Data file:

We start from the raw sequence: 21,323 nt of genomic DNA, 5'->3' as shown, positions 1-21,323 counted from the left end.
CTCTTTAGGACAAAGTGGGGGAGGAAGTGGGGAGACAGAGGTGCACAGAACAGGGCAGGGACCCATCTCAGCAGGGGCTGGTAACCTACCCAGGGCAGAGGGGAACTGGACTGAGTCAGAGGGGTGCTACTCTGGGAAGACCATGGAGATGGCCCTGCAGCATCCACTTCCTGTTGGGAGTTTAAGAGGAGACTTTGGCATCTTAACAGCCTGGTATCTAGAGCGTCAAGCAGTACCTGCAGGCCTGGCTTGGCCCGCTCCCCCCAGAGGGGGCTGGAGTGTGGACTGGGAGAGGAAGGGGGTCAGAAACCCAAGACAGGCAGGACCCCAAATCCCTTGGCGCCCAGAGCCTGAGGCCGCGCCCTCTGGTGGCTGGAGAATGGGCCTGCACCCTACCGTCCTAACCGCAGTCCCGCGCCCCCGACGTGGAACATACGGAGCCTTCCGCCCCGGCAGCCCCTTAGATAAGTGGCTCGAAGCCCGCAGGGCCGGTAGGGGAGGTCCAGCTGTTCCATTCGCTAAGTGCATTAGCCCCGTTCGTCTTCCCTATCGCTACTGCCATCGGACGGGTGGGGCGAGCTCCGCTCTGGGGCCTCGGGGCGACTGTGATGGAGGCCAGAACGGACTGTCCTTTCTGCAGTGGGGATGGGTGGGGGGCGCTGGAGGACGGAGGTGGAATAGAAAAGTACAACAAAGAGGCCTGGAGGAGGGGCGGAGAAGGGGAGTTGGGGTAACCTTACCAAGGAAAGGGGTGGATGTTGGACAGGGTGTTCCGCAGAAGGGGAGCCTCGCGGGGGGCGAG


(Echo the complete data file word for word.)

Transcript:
We start from the raw sequence: 21,323 nt of genomic DNA, 5'->3' as shown, positions 1-21,323 counted from the left end.
CTCTTTAGGACAAAGTGGGGGAGGAAGTGGGGAGACAGAGGTGCACAGAACAGGGCAGGGACCCATCTCAGCAGGGGCTGGTAACCTACCCAGGGCAGAGGGGAACTGGACTGAGTCAGAGGGGTGCTACTCTGGGAAGACCATGGAGATGGCCCTGCAGCATCCACTTCCTGTTGGGAGTTTAAGAGGAGACTTTGGCATCTTAACAGCCTGGTATCTAGAGCGTCAAGCAGTACCTGCAGGCCTGGCTTGGCCCGCTCCCCCCAGAGGGGGCTGGAGTGTGGACTGGGAGAGGAAGGGGGTCAGAAACCCAAGACAGGCAGGACCCCAAATCCCTTGGCGCCCAGAGCCTGAGGCCGCGCCCTCTGGTGGCTGGAGAATGGGCCTGCACCCTACCGTCCTAACCGCAGTCCCGCGCCCCCGACGTGGAACATACGGAGCCTTCCGCCCCGGCAGCCCCTTAGATAAGTGGCTCGAAGCCCGCAGGGCCGGTAGGGGAGGTCCAGCTGTTCCATTCGCTAAGTGCATTAGCCCCGTTCGTCTTCCCTATCGCTACTGCCATCGGACGGGTGGGGCGAGCTCCGCTCTGGGGCCTCGGGGCGACTGTGATGGAGGCCAGAACGGACTGTCCTTTCTGCAGTGGGGATGGGTGGGGGGCGCTGGAGGACGGAGGTGGAATAGAAAAGTACAACAAAGAGGCCTGGAGGAGGGGCGGAGAAGGGGAGTTGGGGTAACCTTACCAAGGAAAGGGGTGGATGTTGGACAGGGTGTTCCGCAGAAGGGGAGCCTCGCGGGGGGCGAG